1033. Protocol for Standard Empiric Antibiotic and Early Oral Transition in Children with Acute Osteomyelitis Based on Microbiologic Data from a Two-Year Retrospective Review
Session: Poster Abstract Session: Stewardship: Improving Treatments
Friday, October 4, 2013
Room: The Moscone Center: Poster Hall C
Posters
  • POSTER 1033 NOOR.pdf (1.2 MB)
  • Background: Acute hematogenous osteomyelitis is seen primarily in children due to their rich blood supply of growing bones compounded by sluggish flow in the metaphyseal region that allows for bacterial proliferation. The dynamic state of growth in children mandates appropriate treatment to prevent chronic infection. Duration of 4 to 6 weeks of intravenous antibiotics has been considered standard of care; however newer studies suggest safe earlier transition to oral antibiotics. We aim to use the narrowest spectrum antibiotic as the empiric choice and hypothesize that oral transition will be as effective as a complete course of intravenous therapy.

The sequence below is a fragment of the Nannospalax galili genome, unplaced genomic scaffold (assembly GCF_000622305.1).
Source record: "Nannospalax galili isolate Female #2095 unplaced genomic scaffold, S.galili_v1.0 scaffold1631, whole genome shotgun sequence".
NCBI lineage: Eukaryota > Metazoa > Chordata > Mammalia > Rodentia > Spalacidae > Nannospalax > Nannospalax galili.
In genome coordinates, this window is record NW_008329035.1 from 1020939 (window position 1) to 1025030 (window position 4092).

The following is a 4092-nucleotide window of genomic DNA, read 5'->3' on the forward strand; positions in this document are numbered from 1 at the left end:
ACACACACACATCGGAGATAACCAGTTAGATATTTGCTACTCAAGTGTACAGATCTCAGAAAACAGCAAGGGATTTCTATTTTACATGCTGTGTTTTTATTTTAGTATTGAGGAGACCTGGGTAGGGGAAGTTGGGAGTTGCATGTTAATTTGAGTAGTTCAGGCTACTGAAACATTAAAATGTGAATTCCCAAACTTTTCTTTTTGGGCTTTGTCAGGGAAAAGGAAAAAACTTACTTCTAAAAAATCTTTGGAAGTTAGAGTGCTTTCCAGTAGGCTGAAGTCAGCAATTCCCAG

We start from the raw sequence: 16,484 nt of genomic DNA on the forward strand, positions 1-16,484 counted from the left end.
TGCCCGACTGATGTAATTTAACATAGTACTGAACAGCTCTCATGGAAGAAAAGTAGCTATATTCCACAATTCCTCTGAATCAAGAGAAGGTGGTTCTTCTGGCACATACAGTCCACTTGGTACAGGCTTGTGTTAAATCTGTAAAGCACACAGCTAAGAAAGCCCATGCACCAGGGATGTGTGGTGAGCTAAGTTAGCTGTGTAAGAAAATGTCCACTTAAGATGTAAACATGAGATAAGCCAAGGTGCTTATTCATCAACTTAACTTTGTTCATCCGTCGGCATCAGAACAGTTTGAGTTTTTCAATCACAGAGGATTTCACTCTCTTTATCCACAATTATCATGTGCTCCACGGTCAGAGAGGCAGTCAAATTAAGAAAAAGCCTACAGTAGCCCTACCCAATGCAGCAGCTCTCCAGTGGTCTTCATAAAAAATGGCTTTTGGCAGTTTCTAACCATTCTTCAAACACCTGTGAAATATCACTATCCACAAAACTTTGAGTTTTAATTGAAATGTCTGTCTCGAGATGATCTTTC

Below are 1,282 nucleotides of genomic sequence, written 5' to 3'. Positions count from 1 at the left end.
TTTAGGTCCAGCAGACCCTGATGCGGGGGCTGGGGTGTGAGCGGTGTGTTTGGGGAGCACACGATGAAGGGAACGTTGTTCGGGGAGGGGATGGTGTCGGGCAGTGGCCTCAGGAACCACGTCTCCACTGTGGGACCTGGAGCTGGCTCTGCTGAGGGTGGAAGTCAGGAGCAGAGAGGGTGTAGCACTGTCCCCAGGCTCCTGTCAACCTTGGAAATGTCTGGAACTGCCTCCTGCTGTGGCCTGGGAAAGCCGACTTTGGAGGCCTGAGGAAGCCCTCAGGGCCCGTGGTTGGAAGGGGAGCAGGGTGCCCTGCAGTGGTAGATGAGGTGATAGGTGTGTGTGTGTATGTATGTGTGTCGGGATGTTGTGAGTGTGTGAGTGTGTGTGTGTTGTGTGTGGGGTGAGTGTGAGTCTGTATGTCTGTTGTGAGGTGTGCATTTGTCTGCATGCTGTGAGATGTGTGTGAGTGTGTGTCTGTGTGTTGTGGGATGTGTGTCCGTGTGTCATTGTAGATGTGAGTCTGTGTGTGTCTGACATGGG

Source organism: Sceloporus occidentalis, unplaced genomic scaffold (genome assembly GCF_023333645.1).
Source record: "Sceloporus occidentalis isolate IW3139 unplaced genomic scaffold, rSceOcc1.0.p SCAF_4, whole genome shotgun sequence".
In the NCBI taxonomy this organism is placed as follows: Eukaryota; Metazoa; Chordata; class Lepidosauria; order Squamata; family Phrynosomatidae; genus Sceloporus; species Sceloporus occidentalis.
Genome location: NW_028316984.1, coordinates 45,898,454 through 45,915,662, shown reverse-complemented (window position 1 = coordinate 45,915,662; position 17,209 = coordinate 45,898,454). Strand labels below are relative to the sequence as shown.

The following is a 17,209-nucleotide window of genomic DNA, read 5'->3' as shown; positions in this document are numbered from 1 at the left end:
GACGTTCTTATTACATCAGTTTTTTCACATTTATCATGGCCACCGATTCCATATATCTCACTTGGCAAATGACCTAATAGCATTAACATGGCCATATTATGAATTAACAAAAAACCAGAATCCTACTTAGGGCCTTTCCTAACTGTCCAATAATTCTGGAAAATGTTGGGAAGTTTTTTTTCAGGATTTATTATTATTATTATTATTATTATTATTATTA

Methods: A retrospective chart review was conducted of children identified through diagnostic coding seen at our pediatric infectious diseases clinic with osteomyelitis from June 2010 through June 2012.  Based on the microbiologic data we chose cefazolin as the empiric choice and developed a protocol for an early transition to oral antibiotic (cephalexin). We anticipate a prospective study over the next 2-3 years. Primary outcome measure will be recurrence in IV only group compared to oral switch group using χ2 test. Secondary outcome of cost, hospital stay, line infection, and return to physical activity in these 2 groups will be measured by cross tab analysis.

    Results: A total of 62 children had an osteomyelitis diagnosis and after exclusion of children with underlying medical conditions, 17 uncomplicated cases were selected. Methicillin sensitive Staphylococcus aureus (MSSA) was most commonly recovered  organism despite the high incidence of community acquired Methicilin resistant Staphylococcus aureus in our community of 33%. 10 (59%) were MSSA   cases and 2 (12%) were Streptococcus pyogenescases, 2 (12%) had no growth and  in 3(17%) cases no culture was done. IV only treatment was given in 11(65%) and oral switch was done in 6 (35%) cases. The recurrence risk was same (none) in both groups at 6-12 months follow up.

    Conclusion: Our approach will target the most common organisms implicated in cases of acute uncomplicated osteomyelitis in the community. Early oral transition will prevent complications associated with prolonged IV therapy.

    Asif Noor, MBBS and Christy Beneri, DO, Pediatrics, Stony Brook University Hospital, Stony Brook, NY

    Disclosures:

    A. Noor, None

    C. Beneri, None

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